Supplying Afghanistan

By Burrell, Mark | Warrior - Citizen, Summer 2011 | Go to article overview

Supplying Afghanistan


Burrell, Mark, Warrior - Citizen


NANGARHAR PROVINCE, AFGHANISTAN

At Jalalabad Airfield, Forward Operating Base Fenty, it never stops. Planes come in and drop troops and cargo. Planes go out, delivering troops and cargo.

For the Army Reserve Soldiers assigned to the 339th Movement Control Team, 103rd Expeditionary Sustainment Command, attached to the 1st Brigade Combat Team, 101st Airborne Division, Task Force Bastogne, this is their life. They're the ones who make sure troops and cargo get to their destinations.

Planes of all sorts, from huge C-130s to small Cessnas, land day and night on Nangarhar Province's Jalalabad Airfield. If the cargo or troops are delayed, it could be detrimental to troops out on the front lines fighting in one of Afghanistan's most dangerous areas, explained Reffitt, a native of Manhattan, Kan.

"Now I got this and it goes forward, but who is it going to?" said Reffitt about cargo lined up in the loading yard. "And it just sits there and you have to figure it out. You just keep putting the pieces of the puzzle together, and eventually somebody gets that package. So you got to just keep working on it, and eventually you'll get a point of contact."

One of their main customers is me 426th Brigade Support Battalion also attached to 1st Brigade Combat Team, 101st Airborne Division, Task Force Bastogne.

"There are parts coming in all the time; it never stops," explained Pvt. Kathryn M. Carell, an automated logistical supply specialist assigned to Company A, 426th BSB. "That's why we're open 24/7. It's always busy over there, there's always stuff to pick up and always stuff to process."

Almost every day, a member from her company comes into the yard to keep supplies moving in and out.

"If a truck breaks down or a weapon malfunctions, we need to get repair equipment," said Carell, who is from Acton, Mass. "Anything from uniforms they may need or vehicle parts, we have customers on and off the forward operating bases. These parts are what the infantry needs or any other unit needs and they order."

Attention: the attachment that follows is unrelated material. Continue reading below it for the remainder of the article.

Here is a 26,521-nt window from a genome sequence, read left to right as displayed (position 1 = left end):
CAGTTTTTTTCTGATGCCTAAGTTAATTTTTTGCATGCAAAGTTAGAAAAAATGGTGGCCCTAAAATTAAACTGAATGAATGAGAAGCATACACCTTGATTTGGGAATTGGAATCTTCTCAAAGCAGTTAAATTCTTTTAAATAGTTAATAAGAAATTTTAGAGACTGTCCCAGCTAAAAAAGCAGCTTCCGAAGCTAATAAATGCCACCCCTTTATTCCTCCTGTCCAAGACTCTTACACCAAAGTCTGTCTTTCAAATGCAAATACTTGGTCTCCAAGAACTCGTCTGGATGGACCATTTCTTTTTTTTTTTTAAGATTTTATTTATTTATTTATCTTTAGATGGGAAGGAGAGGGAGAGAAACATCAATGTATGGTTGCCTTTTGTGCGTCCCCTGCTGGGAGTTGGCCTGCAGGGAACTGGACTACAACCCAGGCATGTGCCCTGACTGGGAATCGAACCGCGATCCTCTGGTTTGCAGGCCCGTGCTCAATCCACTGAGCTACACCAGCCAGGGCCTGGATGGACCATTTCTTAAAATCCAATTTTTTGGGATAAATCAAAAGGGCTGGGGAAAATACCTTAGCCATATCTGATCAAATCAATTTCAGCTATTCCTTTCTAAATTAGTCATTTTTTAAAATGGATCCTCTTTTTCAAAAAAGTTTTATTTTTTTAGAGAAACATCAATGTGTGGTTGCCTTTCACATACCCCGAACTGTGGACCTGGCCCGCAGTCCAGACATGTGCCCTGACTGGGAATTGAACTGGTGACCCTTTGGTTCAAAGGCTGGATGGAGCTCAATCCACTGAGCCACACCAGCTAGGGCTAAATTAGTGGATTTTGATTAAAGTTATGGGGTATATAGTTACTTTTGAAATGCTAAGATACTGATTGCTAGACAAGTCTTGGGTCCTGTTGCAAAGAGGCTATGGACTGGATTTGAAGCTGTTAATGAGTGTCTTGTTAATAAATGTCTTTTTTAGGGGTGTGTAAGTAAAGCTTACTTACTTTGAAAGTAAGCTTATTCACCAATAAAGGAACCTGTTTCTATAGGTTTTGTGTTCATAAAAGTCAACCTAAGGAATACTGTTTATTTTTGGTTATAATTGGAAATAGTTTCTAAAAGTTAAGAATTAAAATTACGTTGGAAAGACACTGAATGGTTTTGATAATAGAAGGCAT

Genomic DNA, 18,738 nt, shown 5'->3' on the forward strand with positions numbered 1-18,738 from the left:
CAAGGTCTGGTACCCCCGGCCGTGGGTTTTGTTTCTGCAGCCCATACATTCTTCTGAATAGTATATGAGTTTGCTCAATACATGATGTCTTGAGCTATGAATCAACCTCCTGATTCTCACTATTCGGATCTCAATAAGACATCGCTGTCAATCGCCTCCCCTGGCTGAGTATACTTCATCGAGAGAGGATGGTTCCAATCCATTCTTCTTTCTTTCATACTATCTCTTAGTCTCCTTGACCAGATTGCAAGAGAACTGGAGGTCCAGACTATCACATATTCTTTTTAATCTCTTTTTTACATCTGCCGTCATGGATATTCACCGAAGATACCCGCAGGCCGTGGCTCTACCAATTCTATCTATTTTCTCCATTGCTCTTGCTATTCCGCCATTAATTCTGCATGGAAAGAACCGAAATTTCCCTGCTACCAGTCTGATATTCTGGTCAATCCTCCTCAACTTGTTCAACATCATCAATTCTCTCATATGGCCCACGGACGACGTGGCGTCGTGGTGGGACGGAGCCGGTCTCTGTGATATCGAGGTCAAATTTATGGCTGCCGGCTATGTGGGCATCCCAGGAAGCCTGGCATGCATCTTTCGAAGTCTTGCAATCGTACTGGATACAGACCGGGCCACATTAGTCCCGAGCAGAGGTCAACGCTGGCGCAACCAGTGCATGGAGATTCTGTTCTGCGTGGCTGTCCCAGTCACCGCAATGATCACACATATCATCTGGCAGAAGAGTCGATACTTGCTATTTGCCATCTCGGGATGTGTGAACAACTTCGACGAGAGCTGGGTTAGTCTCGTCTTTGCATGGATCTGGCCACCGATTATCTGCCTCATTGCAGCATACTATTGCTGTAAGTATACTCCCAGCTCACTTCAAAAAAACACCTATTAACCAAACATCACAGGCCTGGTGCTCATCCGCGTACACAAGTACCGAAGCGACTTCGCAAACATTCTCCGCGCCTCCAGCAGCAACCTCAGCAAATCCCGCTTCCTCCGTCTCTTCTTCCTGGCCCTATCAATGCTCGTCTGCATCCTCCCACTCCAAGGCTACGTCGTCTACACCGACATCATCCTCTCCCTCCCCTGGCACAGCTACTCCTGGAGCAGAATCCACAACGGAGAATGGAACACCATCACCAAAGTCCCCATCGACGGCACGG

As Task Force Bastogne is preparing to leave after a yearlong deployment, a new unit, a part of the 25th Infantry Division, is starting to filter in. With a new unit comes more planes and more equipment that needs to get sorted, said Carell.

"Some of 25th ID already has cargo here. We're just trying to keep things moving," said Reffitt. "This is what I chase all day -who owns what and who does it go to."

As another plane roars into the yard, workers scramble to push the equipment out of the belly of a C-130 and then load new equipment.

Riots yell out what they have and hand over manifest sheets, as hundreds of thousands of dollars worth of equipment rolls by.

The most important part is making sure that it's the right equipment, said Pfc. Ardell D. Harris, from St. Louis, a transportation management coordinator assigned to the 339th MCT.

'There are some really valuable things. We get million-dollar cameras in and robots that the explosive ordinance disposal guys use," added Harris.

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